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Everything You Need To Know About Performance Appraisals

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Everything You Need To Know About Performance Appraisals


As a manager, your ability to inform your teams about the successful high-impact behaviors they exhibit or skills that need further development is a critical practice in determining your business’ overall ability to reach its goals and find success.

In this post, learn how a performance appraisal will help you give employees direction, the different types of performance appraisals, and example comments to include when you schedule those 1:1 sessions.

Businesses use performance appraisals to understand employee progress, give raises or promotions, create paths for further development, or, sometimes, discuss terminations.

These appraisals typically happen multiple times per year at different intervals, like quarterly, annually, or specific periods that make sense to your business. The goal, however, is for managers to conduct them regularly enough that employees always understand how they are doing.

Performance Appraisal Methods

There are different ways to conduct performance appraisals that can depend on your business’s individual needs, or on a manager-to-manager basis, depending on what you think is a best practice. Below we’ll go over the most popular types of performance appraisal methods.

1. Management by Objectives

Management by Objectives (MBO) is a popular sales management style that is also used for performance appraisals.

With this strategy, the manager and employee work together to set goals the employee will strive to meet during a specific period. During the performance appraisal session, they will review how the employee has or has not met the goals, and set new goals that will be evaluated during the next appraisal period.

2. 360-Degree Feedback

The 360-Degree Feedback method uses feedback from an employee’s self-evaluation, manager evaluation, peers, and if applicable, direct reports and customers.

This method is valuable as it provides employees with a big picture view of their performance across multiple perspectives and areas of business, rather than just a manager’s perspective. It also gives employees an understanding of how their actions affect various people at their place of work, not just how their job progress does or does not help the company meet its goals.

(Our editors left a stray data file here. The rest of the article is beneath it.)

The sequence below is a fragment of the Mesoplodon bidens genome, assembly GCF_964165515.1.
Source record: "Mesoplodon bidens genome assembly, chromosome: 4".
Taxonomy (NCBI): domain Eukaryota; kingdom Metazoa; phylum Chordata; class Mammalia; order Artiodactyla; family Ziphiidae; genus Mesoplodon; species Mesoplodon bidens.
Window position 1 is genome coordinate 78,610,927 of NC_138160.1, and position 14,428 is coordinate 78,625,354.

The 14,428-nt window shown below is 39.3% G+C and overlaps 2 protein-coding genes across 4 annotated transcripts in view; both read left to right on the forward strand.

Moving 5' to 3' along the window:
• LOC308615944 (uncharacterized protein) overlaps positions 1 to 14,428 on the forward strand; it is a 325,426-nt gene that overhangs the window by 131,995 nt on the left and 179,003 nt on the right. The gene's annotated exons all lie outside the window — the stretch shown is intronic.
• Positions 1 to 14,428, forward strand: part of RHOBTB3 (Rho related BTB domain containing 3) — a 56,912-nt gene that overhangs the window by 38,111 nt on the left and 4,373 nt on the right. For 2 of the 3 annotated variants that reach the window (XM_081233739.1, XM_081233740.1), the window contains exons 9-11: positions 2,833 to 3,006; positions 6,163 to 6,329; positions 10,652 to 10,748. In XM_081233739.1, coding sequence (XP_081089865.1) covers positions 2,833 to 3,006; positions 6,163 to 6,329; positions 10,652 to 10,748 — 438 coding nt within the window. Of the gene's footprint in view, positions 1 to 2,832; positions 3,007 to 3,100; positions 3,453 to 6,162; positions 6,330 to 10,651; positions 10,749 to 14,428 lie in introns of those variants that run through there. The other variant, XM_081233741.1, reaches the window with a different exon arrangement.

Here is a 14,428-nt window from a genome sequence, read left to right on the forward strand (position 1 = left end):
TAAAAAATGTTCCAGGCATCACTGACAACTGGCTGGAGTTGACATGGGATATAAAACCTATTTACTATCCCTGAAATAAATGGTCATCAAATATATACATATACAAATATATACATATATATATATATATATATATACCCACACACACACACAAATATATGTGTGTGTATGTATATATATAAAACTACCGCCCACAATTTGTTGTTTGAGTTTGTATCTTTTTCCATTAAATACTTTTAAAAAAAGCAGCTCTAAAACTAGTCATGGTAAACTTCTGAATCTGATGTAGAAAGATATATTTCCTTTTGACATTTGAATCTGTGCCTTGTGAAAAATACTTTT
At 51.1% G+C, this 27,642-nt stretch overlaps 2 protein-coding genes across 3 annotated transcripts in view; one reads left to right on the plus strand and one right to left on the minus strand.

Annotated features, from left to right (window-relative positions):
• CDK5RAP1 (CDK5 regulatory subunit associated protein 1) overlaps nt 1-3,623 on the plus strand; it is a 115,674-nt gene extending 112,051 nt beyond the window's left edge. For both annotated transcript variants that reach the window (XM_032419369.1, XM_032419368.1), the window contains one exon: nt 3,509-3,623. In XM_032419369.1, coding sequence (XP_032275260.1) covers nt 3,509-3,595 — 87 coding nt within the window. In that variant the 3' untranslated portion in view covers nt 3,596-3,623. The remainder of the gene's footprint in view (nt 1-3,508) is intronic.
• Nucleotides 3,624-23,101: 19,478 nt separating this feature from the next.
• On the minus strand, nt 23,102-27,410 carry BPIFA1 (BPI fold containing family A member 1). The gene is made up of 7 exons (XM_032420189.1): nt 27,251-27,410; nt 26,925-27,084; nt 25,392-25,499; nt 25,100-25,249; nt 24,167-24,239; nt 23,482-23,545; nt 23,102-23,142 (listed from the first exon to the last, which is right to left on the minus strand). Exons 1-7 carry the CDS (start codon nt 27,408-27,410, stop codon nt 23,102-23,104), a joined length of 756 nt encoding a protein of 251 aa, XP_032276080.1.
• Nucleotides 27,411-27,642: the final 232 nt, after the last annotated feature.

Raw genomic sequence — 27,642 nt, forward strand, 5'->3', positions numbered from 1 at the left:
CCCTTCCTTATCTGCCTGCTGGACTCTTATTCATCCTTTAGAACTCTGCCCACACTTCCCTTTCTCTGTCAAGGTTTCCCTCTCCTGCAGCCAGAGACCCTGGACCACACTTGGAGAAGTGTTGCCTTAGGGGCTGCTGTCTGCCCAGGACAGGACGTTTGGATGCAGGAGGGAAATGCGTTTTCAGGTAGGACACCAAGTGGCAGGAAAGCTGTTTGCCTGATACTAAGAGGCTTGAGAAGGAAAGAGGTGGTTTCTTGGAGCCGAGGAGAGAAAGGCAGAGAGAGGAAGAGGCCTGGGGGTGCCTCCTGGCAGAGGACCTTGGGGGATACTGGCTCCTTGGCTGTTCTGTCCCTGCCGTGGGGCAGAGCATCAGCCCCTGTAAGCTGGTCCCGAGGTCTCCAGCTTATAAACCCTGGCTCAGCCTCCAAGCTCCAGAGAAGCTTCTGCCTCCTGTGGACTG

3. Self-Evaluation

The self-evaluation performance appraisal is when employees rate their performance based on a set list of criteria provided by management. When employees assess their own performance, they take a critical look at their progress to truly understand their efforts.

It’s important to note that, when using this method, employees may struggle to analyze their performance from an outside perspective and rate themselves too high or too low. Therefore, managers may find that this process is best supplemented by manager feedback, where you respond to employee evaluations with your insights into their performance.

4. Behavior Checklist

Using a behavior checklist for performance appraisals is when a manager has a list of traits required for the position (i.e., works well with others) and checks off those that an employee embodies and leaves blank the ones that need improvement.

This method is relatively straightforward as the checklist explicitly states desired behaviors, so those that aren’t checked off can be used to spark valuable conversation about further skill development.

5. Rating Scale

The Rating Scale performance appraisal uses a set of skills expected for a specific job that a manager uses to evaluate an employee, usually on a scale of 1-4 from meeting expectations to exceeding expectations.

At the end of the scale, the employee receives a total score calculated from each of the ratings.